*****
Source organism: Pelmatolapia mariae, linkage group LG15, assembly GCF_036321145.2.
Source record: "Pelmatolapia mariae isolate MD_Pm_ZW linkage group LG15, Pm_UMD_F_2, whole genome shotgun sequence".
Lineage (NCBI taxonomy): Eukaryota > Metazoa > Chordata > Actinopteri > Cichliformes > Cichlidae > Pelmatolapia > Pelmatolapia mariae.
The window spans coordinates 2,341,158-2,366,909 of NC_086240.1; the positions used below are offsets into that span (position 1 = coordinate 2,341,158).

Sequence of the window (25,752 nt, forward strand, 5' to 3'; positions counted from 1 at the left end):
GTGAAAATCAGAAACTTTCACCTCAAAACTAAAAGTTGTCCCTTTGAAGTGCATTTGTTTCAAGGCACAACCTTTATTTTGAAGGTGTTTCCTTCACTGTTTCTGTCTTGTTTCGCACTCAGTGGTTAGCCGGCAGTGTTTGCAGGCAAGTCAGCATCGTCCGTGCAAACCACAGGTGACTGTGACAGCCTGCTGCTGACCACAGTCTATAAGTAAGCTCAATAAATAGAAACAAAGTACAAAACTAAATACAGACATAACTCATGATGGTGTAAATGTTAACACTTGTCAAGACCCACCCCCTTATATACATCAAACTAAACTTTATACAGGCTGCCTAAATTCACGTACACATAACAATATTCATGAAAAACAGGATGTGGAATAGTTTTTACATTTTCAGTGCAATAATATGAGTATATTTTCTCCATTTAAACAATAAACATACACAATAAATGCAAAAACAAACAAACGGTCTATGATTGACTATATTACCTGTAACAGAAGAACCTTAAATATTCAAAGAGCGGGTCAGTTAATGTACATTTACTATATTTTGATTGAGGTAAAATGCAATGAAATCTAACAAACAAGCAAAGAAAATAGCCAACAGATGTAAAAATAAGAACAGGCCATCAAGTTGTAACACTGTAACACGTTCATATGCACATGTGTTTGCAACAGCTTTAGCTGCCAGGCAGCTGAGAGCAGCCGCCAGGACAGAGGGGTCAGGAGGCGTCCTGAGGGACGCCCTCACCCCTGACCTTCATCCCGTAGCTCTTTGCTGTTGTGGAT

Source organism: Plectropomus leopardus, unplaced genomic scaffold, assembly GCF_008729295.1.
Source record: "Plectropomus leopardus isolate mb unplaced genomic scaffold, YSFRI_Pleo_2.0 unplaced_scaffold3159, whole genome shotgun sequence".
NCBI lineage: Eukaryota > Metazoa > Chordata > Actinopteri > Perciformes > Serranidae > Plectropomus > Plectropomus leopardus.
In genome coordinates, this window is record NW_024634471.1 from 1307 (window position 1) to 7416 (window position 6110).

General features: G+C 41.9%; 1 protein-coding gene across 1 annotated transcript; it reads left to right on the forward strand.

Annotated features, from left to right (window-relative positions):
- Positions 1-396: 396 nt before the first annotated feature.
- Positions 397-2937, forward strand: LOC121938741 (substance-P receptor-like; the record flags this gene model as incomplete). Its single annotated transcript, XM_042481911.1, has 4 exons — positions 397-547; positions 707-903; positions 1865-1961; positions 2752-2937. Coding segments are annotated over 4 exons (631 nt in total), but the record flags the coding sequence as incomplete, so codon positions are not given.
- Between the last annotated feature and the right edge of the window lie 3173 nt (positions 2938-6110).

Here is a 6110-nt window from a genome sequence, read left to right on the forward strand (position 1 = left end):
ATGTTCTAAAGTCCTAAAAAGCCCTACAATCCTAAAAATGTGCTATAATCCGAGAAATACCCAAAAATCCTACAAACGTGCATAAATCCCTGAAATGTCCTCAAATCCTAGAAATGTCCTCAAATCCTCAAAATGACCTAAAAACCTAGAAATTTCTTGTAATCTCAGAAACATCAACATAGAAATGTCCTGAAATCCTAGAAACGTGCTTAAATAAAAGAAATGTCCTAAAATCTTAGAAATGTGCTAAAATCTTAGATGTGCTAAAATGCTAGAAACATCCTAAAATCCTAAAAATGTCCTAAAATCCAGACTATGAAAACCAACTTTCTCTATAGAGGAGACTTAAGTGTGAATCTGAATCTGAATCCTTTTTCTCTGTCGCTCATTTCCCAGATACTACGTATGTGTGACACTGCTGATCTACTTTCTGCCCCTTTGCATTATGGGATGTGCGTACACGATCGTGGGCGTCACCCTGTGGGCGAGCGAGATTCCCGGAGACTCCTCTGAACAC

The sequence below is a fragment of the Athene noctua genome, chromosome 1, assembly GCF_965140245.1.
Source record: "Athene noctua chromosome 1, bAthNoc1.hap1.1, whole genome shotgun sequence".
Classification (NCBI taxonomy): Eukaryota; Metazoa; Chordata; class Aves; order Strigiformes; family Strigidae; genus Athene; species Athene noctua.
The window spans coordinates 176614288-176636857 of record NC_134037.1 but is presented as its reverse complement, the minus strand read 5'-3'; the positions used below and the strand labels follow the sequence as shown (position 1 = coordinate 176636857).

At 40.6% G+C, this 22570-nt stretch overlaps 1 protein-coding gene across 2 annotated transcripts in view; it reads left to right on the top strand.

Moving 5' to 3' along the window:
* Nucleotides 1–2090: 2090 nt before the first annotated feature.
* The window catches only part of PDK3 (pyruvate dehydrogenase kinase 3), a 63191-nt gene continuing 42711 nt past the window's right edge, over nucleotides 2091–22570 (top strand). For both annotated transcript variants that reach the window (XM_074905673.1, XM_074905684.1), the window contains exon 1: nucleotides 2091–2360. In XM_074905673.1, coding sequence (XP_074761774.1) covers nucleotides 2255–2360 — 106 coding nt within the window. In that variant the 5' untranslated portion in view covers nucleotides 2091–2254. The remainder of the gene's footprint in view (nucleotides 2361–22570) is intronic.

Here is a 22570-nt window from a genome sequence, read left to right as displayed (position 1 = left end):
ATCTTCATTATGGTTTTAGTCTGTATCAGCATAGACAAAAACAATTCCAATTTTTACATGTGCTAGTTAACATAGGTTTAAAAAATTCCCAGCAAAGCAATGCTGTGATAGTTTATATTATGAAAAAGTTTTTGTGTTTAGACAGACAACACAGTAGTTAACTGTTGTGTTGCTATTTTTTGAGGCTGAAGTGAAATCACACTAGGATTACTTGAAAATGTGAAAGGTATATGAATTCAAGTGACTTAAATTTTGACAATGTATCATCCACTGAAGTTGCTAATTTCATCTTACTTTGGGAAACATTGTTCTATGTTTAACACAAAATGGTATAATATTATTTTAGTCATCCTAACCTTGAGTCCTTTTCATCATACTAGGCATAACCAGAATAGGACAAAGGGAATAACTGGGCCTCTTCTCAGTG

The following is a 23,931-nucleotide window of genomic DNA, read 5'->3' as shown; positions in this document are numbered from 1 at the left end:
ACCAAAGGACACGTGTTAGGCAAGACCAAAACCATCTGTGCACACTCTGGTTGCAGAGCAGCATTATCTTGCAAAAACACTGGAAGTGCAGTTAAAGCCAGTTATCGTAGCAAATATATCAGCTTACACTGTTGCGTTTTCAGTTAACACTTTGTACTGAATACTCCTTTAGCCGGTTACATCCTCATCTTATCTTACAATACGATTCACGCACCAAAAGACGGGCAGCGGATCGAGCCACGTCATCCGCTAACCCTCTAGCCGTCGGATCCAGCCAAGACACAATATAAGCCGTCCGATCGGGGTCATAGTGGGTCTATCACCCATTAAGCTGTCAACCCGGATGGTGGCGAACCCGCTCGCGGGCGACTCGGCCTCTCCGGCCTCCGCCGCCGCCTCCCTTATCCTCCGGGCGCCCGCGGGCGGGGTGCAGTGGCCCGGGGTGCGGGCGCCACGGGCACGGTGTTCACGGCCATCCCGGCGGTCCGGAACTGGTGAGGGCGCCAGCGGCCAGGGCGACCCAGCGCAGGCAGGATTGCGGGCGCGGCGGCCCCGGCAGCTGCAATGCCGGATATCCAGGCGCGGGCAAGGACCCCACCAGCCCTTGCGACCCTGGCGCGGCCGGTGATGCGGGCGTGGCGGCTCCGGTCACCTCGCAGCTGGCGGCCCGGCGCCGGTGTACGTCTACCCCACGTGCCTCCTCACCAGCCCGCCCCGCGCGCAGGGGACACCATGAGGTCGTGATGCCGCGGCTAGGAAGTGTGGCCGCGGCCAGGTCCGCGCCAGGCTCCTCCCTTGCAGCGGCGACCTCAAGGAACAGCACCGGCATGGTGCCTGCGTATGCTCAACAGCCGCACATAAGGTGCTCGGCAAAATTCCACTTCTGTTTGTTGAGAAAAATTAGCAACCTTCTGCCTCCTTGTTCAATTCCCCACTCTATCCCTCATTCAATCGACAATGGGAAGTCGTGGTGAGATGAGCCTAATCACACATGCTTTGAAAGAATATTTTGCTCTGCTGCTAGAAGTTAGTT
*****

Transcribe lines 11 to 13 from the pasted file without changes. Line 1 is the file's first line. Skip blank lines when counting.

General features: G+C 41.9%; 1 protein-coding gene across 1 annotated transcript; it reads left to right on the forward strand.

Annotated features, from left to right (window-relative positions):
- Positions 1-396: 396 nt before the first annotated feature.